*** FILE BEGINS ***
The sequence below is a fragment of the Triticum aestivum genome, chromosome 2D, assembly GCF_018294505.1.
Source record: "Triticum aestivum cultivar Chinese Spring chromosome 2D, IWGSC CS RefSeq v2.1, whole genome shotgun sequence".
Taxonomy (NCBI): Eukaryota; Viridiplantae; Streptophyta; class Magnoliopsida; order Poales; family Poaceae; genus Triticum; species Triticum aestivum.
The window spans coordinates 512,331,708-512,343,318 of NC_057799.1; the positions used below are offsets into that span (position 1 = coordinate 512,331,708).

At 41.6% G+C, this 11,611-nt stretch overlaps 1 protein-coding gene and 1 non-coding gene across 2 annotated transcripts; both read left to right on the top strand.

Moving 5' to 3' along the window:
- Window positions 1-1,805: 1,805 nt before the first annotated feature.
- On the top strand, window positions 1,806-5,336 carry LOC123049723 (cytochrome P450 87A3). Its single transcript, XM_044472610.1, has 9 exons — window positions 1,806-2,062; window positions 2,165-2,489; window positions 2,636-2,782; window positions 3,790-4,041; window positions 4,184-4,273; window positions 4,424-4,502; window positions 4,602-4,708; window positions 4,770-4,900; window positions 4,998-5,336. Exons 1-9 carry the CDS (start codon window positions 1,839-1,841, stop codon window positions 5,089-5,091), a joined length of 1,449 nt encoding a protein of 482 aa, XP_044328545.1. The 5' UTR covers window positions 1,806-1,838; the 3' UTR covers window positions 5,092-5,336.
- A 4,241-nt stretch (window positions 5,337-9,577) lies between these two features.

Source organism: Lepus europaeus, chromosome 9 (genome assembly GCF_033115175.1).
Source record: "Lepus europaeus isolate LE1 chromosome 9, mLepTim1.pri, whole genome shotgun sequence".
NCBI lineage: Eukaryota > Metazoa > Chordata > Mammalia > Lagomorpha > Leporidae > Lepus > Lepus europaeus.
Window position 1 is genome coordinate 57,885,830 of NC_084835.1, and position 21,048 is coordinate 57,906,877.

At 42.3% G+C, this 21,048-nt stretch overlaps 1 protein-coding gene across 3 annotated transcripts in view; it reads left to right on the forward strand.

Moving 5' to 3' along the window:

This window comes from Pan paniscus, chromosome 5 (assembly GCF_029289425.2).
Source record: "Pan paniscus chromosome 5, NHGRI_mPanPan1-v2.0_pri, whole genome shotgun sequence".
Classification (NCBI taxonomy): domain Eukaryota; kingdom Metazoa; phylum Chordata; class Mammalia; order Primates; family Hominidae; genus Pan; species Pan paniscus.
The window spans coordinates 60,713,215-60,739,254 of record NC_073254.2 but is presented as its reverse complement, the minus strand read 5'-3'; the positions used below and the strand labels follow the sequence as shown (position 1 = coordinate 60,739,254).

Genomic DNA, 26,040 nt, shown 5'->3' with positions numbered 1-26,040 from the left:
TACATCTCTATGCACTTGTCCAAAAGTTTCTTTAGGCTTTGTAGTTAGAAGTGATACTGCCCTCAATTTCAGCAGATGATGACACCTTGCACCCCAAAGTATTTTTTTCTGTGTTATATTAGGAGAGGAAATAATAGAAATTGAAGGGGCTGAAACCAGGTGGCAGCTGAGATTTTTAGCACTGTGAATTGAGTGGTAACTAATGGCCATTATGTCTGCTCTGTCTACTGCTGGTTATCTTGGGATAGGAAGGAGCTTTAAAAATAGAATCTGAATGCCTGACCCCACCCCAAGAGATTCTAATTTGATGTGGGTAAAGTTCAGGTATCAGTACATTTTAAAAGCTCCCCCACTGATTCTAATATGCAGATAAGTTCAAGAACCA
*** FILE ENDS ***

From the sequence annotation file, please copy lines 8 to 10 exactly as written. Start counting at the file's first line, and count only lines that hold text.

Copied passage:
- On the top strand, window positions 1,806-5,336 carry LOC123049723 (cytochrome P450 87A3). Its single transcript, XM_044472610.1, has 9 exons — window positions 1,806-2,062; window positions 2,165-2,489; window positions 2,636-2,782; window positions 3,790-4,041; window positions 4,184-4,273; window positions 4,424-4,502; window positions 4,602-4,708; window positions 4,770-4,900; window positions 4,998-5,336. Exons 1-9 carry the CDS (start codon window positions 1,839-1,841, stop codon window positions 5,089-5,091), a joined length of 1,449 nt encoding a protein of 482 aa, XP_044328545.1. The 5' UTR covers window positions 1,806-1,838; the 3' UTR covers window positions 5,092-5,336.
- A 4,241-nt stretch (window positions 5,337-9,577) lies between these two features.

Source organism: Lepus europaeus, chromosome 9 (genome assembly GCF_033115175.1).